Washington’s press corps this afternoon dutifully parroted the White House announcement that by 2025, cars must get 54.5 mpg. And we’ll put humans on Neptune.
The EPA said the new 900-page regulation will require a 5 percent gain in fuel efficiency per year, will save consumers $1.7 trillion at the pump, and will provide “net societal benefits of $420 billion,” whatever that means. These are carnival-barker numbers. “Drink our serum and you’ll be a foot taller!”
But for harder numbers, how are the automakers doing on the more immediate EPA mandate of 35.5 mpg by 2015? They’re not even close.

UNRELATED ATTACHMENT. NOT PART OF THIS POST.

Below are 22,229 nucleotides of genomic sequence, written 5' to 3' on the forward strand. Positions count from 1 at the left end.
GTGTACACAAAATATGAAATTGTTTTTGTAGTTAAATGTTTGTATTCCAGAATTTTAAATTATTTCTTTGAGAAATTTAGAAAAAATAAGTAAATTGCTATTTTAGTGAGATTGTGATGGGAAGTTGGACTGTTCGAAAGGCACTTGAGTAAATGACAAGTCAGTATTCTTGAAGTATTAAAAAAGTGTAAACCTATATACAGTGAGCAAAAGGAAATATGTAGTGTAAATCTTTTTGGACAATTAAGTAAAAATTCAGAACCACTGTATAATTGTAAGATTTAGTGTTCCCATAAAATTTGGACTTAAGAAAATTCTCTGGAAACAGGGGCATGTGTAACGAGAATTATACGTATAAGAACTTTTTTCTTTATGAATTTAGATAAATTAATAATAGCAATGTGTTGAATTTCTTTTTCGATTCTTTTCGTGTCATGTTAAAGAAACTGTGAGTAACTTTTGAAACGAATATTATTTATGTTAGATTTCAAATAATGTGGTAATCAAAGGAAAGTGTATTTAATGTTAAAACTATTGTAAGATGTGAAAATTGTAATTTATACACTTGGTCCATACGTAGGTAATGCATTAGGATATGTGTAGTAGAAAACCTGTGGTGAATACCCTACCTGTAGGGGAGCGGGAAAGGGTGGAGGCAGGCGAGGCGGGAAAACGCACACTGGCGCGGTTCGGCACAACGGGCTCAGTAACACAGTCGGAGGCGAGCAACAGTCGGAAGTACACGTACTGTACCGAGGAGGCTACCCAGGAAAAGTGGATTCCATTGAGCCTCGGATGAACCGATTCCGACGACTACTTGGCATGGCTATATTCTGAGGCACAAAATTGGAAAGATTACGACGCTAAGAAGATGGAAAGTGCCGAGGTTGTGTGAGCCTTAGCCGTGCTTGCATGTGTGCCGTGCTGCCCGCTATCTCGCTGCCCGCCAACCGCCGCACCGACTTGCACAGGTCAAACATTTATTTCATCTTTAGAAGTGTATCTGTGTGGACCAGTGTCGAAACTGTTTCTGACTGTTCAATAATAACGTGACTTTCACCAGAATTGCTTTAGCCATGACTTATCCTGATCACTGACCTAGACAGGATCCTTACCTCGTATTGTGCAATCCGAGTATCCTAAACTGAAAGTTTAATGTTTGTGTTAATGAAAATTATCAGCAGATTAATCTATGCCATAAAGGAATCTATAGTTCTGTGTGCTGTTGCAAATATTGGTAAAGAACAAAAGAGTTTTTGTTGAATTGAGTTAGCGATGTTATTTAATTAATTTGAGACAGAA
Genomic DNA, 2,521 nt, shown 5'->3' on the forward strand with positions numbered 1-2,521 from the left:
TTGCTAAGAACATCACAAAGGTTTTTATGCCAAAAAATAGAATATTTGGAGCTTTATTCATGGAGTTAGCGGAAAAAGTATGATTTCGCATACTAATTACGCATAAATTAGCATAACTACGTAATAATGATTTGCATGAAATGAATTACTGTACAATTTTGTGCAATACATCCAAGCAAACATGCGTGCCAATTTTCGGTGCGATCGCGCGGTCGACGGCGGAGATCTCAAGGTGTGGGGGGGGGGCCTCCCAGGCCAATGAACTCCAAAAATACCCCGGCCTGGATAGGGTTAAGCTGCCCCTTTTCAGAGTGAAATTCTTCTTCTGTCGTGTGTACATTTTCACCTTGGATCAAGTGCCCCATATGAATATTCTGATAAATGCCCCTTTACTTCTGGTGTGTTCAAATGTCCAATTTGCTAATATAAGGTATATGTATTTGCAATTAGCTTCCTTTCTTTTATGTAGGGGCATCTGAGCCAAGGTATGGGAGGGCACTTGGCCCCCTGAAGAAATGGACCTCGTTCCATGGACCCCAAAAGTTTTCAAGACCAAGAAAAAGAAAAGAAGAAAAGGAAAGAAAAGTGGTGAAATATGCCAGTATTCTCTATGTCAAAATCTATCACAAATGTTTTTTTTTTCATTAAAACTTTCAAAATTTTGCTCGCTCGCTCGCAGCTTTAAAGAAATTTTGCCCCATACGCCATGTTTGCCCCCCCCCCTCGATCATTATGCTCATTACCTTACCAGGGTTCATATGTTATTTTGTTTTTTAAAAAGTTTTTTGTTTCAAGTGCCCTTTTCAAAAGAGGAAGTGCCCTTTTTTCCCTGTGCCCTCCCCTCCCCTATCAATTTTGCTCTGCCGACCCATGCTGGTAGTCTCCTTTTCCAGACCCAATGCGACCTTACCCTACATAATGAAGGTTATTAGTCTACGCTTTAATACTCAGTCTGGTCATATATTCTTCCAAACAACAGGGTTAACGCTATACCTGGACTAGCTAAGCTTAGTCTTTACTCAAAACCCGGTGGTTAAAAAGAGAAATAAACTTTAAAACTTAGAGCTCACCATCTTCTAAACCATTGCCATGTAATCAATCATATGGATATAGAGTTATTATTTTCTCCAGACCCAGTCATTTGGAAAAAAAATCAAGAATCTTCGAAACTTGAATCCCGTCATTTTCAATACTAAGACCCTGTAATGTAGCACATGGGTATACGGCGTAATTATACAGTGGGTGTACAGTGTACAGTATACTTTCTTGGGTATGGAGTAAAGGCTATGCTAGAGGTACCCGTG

Take, for example, the best-selling car in America: the brand-new, totally redesigned, state-of-the-art, four-cylinder, base model 2012 Toyota Camry (255,000 units sold far this year) that will still be Toyota’s standard-bearer three years from now. Its fuel economy is just 28 mpg. That’s the average American car.
Indeed, 15 years ago, the Camry got 23 mpg, meaning that its fuel economy has improved at 1.5 percent each year. Now the high priests of the EPA are requiring that it improve 5 percent per year over the next 15 years.
And they’ll mandate magic wands to get us there.